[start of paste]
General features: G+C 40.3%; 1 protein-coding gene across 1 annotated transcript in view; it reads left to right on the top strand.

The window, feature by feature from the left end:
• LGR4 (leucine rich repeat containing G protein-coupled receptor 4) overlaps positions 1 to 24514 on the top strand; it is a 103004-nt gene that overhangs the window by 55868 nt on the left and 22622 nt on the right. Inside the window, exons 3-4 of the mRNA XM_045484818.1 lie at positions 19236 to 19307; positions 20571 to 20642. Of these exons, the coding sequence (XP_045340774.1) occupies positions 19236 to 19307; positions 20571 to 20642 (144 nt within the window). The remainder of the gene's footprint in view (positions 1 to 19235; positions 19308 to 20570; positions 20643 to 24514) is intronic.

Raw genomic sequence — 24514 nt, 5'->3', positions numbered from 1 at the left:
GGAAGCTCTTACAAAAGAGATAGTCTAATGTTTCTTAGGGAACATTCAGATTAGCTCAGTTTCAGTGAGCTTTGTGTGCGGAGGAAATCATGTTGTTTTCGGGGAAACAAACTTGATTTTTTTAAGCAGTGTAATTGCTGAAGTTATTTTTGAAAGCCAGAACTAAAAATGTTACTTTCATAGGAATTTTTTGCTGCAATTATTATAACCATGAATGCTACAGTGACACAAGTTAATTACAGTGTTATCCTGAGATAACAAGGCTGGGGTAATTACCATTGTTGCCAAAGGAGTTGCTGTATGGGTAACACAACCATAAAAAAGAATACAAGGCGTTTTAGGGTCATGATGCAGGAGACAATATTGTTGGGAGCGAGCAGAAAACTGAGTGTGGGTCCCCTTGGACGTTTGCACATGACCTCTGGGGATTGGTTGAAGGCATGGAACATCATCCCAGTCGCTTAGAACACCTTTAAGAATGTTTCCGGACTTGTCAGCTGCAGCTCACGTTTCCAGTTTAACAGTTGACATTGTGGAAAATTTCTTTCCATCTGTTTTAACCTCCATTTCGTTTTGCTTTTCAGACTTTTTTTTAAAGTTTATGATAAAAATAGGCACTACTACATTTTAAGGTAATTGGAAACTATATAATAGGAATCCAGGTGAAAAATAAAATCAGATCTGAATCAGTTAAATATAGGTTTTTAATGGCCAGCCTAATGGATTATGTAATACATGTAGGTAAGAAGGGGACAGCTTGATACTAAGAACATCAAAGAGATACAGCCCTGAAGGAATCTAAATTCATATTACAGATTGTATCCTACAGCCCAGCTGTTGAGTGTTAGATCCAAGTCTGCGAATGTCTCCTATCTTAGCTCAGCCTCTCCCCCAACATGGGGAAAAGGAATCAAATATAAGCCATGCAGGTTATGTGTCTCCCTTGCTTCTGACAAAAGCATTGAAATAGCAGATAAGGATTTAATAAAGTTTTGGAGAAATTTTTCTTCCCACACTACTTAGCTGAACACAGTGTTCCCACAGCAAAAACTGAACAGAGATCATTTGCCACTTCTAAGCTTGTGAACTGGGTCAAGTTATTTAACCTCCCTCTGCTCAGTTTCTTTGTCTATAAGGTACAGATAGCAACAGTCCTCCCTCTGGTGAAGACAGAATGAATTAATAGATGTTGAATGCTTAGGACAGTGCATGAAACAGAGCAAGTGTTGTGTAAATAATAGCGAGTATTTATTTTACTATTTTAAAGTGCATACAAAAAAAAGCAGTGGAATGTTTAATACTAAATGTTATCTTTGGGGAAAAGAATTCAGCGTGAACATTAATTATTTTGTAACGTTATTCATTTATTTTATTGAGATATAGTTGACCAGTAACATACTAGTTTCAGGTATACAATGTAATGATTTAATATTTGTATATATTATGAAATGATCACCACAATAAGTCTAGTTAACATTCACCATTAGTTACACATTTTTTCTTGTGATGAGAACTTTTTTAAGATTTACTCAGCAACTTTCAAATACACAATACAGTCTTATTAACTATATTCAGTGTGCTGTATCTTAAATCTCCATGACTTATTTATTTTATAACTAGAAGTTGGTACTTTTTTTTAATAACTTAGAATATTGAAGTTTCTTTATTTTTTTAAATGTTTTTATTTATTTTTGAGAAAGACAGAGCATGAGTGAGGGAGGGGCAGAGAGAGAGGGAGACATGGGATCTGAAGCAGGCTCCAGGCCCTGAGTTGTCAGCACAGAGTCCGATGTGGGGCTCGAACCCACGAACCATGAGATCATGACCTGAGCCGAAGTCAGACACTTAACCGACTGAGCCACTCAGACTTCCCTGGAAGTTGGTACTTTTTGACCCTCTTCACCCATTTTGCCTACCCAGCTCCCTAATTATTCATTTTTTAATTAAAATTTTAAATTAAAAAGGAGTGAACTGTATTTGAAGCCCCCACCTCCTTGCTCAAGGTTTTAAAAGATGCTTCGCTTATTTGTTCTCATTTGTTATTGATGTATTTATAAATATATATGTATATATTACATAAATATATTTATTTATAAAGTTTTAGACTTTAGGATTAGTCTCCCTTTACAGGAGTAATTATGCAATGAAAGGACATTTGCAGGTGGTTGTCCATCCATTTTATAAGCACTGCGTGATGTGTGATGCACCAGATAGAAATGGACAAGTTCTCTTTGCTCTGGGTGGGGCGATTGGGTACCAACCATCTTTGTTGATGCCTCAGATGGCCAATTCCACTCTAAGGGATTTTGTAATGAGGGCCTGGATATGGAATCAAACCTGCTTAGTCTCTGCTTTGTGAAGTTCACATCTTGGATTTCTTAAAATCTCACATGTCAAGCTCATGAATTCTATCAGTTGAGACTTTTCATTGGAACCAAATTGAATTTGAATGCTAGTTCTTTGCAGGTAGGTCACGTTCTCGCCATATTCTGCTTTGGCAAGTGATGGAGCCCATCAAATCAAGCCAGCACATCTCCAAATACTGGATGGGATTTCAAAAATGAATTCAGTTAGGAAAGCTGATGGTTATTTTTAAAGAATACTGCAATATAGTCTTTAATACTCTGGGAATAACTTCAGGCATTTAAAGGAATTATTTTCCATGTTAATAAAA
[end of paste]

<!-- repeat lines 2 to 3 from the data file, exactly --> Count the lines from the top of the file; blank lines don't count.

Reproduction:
The window, feature by feature from the left end:
• LGR4 (leucine rich repeat containing G protein-coupled receptor 4) overlaps positions 1 to 24514 on the top strand; it is a 103004-nt gene that overhangs the window by 55868 nt on the left and 22622 nt on the right. Inside the window, exons 3-4 of the mRNA XM_045484818.1 lie at positions 19236 to 19307; positions 20571 to 20642. Of these exons, the coding sequence (XP_045340774.1) occupies positions 19236 to 19307; positions 20571 to 20642 (144 nt within the window). The remainder of the gene's footprint in view (positions 1 to 19235; positions 19308 to 20570; positions 20643 to 24514) is intronic.